Genealogies of Knowledge & Centre for Translation and Intercultural Studies @ The University of Manchester, UK
5-6 September 2019
First call for papers
Genealogies of Knowledge at the University of Manchester invites scholarly papers for the conference 'Constructing the "public intellectual" in the premodern world' to be held in Manchester, UK 5-6 September 2019. The conference is being co-hosted by the Centre for Translation and Intercultural Studies at the University of Manchester.
The conference is intended to generate critical research that challenges contemporary constructions of the public intellectual as a timeless and culturally ubiquitous figure in human societies. It hopes to explore how the figure of the public intellectual has been inscribed into historical representations of premodern society and politics.
The conference welcomes proposals for individual papers or panels (ideally of three papers) that grapple with how the ‘public intellectual’ was constructed in premodern societies, and how their legacy influences how we understand the public intellectual today. The conference invites scholars to present research on, but not limited to, the following broad themes:
Constructing categories. Focusing on the historically and culturally specific categories from which representations of the public intellectual are constructed. Topics include: the premodern ‘public’, premodern textual and visual political representation, premodern ‘intellect’ and ‘intellectuals’, premodern sites of representation, power and representation in the premodern world, the self in premodern politics, political life in the premodern world.
Constructing authority with language and translation. Focusing on privileged languages of learning as a mode of access to political privilege. Topics include: politics of translation, constructing scientific lexicons, language and power in the premodern world, premodern lingua francas, politics and vernacular languages.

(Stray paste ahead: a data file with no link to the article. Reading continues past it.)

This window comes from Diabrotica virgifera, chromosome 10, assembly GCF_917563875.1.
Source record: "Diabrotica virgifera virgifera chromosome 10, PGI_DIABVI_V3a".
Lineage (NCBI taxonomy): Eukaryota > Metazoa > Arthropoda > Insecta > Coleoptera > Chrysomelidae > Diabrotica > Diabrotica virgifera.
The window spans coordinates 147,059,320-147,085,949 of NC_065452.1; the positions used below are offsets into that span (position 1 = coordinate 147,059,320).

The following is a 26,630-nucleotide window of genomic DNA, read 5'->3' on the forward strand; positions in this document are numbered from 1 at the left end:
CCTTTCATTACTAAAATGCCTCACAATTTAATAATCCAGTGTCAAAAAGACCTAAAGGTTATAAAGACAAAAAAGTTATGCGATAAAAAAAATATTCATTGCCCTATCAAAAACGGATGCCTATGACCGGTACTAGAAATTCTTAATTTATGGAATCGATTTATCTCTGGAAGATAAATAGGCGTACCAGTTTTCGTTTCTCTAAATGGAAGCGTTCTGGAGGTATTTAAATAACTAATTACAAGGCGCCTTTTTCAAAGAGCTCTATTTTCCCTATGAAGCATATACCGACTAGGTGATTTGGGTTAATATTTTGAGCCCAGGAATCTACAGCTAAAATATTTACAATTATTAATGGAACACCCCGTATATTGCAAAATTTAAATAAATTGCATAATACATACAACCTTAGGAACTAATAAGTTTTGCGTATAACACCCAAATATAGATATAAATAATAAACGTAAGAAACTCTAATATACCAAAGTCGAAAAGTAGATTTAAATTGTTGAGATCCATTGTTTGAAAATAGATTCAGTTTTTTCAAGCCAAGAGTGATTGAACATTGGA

Constructing authority with knowledge. Focusing on the historical changes and cultural differences in the specialised forms of knowledge that give its possessor the power to govern the lives of others. Topics include: political knowledge; specialisation and professionalism in the premodern world; the relationship between specific learned languages and particular areas of expertise such as religious learning, legal learning and medical learning; political authority and privileged languages of learning; premodern education and political power; patronage and patrons; centre and periphery in premodern intellectual geography; public intellectuals on the move.
Utilising the premodern public intellectual. Focusing on how portraits of premodern ‘public intellectuals’ influence our ideas about what the public intellectual should be today. Topics include: using ancient models for making the modern public intellectuals, contemporary legacies of ancient philosophers, ‘practical philosophy’ in the modern world.
Submissions are welcome from diverse fields, including but not limited to history, linguistics, translation studies, anthropology, sociology, philosophy, political science, religious studies, development and regional studies, and classics.
Questions, panel abstracts, and individual abstracts should be sent to Kamran Karimullah (firstname.lastname@example.org) by 1st February 2019.
Constructing the ‘Public Intellectual’ in the Premodern World